Top 25 Cited Gamma Knife® Surgery Articles - Volume 111

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Wen-Yuh Chung, Kang-Du Liu, Cheng-Ying Shiau, Hsiu-Mei Wu, Ling-Wei Wang, Wan-Yuo Guo, Donald Ming-Tak Ho and David Hung-Chi Pan

Object. The authors conducted a study to determine the optimal radiation dose for vestibular schwannoma (VS) and to examine the histopathology in cases of treatment failure for better understanding of the effects of irradiation.

Methods. A retrospective study was performed of 195 patients with VS; there were 113 female and 82 male patients whose mean age was 51 years (range 11–82 years). Seventy-two patients (37%) had undergone partial or total excision of their tumor prior to gamma knife surgery (GKS). The mean tumor volume was 4.1 cm3 (range 0.04–23.1 cm3). Multiisocenter dose planning placed a prescription dose of 11 to 18.2 Gy on the 50 to 94% isodose located at the tumor margin. Clinical and magnetic resonance (MR) imaging follow-up evaluations were performed every 6 months.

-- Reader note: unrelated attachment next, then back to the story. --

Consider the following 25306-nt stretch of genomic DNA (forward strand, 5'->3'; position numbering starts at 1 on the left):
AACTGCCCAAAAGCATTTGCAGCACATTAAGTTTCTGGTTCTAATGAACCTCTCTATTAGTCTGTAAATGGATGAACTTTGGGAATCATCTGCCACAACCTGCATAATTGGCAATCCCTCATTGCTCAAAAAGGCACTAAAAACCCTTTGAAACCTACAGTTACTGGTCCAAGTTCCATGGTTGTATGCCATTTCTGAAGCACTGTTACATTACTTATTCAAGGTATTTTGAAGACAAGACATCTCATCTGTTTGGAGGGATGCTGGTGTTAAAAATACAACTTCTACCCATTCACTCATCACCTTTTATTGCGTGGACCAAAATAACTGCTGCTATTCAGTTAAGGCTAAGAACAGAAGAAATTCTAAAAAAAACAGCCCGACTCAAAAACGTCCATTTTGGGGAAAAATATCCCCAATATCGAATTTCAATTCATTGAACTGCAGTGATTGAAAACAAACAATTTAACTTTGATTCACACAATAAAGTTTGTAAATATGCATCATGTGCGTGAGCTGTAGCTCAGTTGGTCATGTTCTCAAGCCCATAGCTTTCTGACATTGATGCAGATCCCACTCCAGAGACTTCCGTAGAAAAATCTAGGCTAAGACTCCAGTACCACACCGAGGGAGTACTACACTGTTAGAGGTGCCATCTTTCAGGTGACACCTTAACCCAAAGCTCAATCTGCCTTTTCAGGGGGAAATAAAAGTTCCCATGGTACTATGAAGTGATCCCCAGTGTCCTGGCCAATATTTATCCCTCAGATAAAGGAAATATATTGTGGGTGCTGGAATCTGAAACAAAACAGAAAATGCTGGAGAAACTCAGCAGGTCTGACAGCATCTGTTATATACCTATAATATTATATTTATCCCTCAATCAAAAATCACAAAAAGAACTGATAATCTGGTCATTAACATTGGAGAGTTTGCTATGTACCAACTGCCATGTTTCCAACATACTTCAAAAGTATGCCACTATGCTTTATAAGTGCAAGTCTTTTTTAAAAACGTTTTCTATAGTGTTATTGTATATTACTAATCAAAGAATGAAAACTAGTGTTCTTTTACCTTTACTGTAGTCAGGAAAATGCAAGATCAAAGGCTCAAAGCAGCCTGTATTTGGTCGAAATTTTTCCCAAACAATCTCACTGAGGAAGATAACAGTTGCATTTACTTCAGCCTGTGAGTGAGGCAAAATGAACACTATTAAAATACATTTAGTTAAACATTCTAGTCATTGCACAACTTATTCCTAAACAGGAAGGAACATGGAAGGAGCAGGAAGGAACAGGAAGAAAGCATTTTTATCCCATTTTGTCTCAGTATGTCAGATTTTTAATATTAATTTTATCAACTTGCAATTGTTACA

A loss of central enhancement was demonstrated on MR imaging in 69.5% of the patients. At the latest MR imaging assessment decreased or stable tumor volume was demonstrated in 93.6% of the patients. During a median follow-up period of 31 months resection was avoided in 96.8% of cases. Uncontrolled tumor swelling was noted in five patients at 3.5, 17, 24, 33, and 62 months after GKS, respectively. Twelve of 20 patients retained serviceable hearing. Two patients experienced a temporary facial palsy. Two patients developed a new trigeminal neuralgia. There was no treatment-related death. Histopathological examination of specimens in three cases (one at 62 months after GKS) revealed a long-lasting radiation effect on vessels inside the tumor.

Conclusions. Radiosurgery had a long-term radiation effect on VSs for up to 5 years. A margin 12-Gy dose with homogeneous distribution is effective in preventing tumor progression, while posing no serious threat to normal cranial nerve function.